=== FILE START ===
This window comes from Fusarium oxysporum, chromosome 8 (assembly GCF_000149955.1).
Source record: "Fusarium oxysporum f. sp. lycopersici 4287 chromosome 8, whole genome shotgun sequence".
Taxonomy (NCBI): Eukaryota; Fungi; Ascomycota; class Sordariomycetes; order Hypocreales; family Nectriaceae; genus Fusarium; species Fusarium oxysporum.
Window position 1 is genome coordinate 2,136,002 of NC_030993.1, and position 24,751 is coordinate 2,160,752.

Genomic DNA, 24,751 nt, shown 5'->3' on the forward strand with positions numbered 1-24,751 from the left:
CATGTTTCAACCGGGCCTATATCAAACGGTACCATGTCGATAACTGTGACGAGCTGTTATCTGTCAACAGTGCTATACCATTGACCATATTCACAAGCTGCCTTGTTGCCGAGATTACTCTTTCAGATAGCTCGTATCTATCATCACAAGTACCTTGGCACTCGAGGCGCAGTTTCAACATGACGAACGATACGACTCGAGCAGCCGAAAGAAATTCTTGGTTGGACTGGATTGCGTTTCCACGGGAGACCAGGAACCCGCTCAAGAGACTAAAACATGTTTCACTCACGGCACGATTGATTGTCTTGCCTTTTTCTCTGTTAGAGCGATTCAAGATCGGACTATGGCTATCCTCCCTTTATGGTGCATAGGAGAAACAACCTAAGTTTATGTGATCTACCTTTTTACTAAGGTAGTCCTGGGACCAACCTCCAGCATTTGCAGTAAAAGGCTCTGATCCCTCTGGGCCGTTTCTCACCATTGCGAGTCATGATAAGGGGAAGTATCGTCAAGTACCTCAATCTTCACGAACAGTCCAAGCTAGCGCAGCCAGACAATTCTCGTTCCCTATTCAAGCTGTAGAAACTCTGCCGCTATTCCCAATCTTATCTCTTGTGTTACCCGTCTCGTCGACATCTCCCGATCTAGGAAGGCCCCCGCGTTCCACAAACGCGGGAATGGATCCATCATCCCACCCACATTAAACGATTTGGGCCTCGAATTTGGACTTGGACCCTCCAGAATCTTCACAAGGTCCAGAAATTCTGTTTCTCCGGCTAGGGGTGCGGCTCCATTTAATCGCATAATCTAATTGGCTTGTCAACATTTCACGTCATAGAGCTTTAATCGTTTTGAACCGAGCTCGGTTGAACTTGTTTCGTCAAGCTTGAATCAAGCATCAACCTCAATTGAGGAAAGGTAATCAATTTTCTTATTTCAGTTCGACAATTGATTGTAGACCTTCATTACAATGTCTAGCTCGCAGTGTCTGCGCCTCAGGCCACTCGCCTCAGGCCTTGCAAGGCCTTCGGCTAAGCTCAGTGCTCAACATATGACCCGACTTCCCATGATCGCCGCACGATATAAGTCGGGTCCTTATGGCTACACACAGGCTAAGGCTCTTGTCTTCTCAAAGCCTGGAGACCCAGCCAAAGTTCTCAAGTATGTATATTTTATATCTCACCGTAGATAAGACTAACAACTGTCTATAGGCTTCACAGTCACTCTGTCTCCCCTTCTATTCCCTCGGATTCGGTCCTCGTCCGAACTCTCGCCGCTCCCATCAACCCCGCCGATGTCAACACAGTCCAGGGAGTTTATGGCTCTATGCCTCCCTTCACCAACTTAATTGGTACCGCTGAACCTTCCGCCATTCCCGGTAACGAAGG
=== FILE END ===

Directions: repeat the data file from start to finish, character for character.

This window comes from Fusarium oxysporum, chromosome 8 (assembly GCF_000149955.1).
Source record: "Fusarium oxysporum f. sp. lycopersici 4287 chromosome 8, whole genome shotgun sequence".
Taxonomy (NCBI): Eukaryota; Fungi; Ascomycota; class Sordariomycetes; order Hypocreales; family Nectriaceae; genus Fusarium; species Fusarium oxysporum.
Window position 1 is genome coordinate 2,136,002 of NC_030993.1, and position 24,751 is coordinate 2,160,752.

Genomic DNA, 24,751 nt, shown 5'->3' on the forward strand with positions numbered 1-24,751 from the left:
CATGTTTCAACCGGGCCTATATCAAACGGTACCATGTCGATAACTGTGACGAGCTGTTATCTGTCAACAGTGCTATACCATTGACCATATTCACAAGCTGCCTTGTTGCCGAGATTACTCTTTCAGATAGCTCGTATCTATCATCACAAGTACCTTGGCACTCGAGGCGCAGTTTCAACATGACGAACGATACGACTCGAGCAGCCGAAAGAAATTCTTGGTTGGACTGGATTGCGTTTCCACGGGAGACCAGGAACCCGCTCAAGAGACTAAAACATGTTTCACTCACGGCACGATTGATTGTCTTGCCTTTTTCTCTGTTAGAGCGATTCAAGATCGGACTATGGCTATCCTCCCTTTATGGTGCATAGGAGAAACAACCTAAGTTTATGTGATCTACCTTTTTACTAAGGTAGTCCTGGGACCAACCTCCAGCATTTGCAGTAAAAGGCTCTGATCCCTCTGGGCCGTTTCTCACCATTGCGAGTCATGATAAGGGGAAGTATCGTCAAGTACCTCAATCTTCACGAACAGTCCAAGCTAGCGCAGCCAGACAATTCTCGTTCCCTATTCAAGCTGTAGAAACTCTGCCGCTATTCCCAATCTTATCTCTTGTGTTACCCGTCTCGTCGACATCTCCCGATCTAGGAAGGCCCCCGCGTTCCACAAACGCGGGAATGGATCCATCATCCCACCCACATTAAACGATTTGGGCCTCGAATTTGGACTTGGACCCTCCAGAATCTTCACAAGGTCCAGAAATTCTGTTTCTCCGGCTAGGGGTGCGGCTCCATTTAATCGCATAATCTAATTGGCTTGTCAACATTTCACGTCATAGAGCTTTAATCGTTTTGAACCGAGCTCGGTTGAACTTGTTTCGTCAAGCTTGAATCAAGCATCAACCTCAATTGAGGAAAGGTAATCAATTTTCTTATTTCAGTTCGACAATTGATTGTAGACCTTCATTACAATGTCTAGCTCGCAGTGTCTGCGCCTCAGGCCACTCGCCTCAGGCCTTGCAAGGCCTTCGGCTAAGCTCAGTGCTCAACATATGACCCGACTTCCCATGATCGCCGCACGATATAAGTCGGGTCCTTATGGCTACACACAGGCTAAGGCTCTTGTCTTCTCAAAGCCTGGAGACCCAGCCAAAGTTCTCAAGTATGTATATTTTATATCTCACCGTAGATAAGACTAACAACTGTCTATAGGCTTCACAGTCACTCTGTCTCCCCTTCTATTCCCTCGGATTCGGTCCTCGTCCGAACTCTCGCCGCTCCCATCAACCCCGCCGATGTCAACACAGTCCAGGGAGTTTATGGCTCTATGCCTCCCTTCACCAACTTAATTGGTACCGCTGAACCTTCCGCCATTCCCGGTAACGAAGG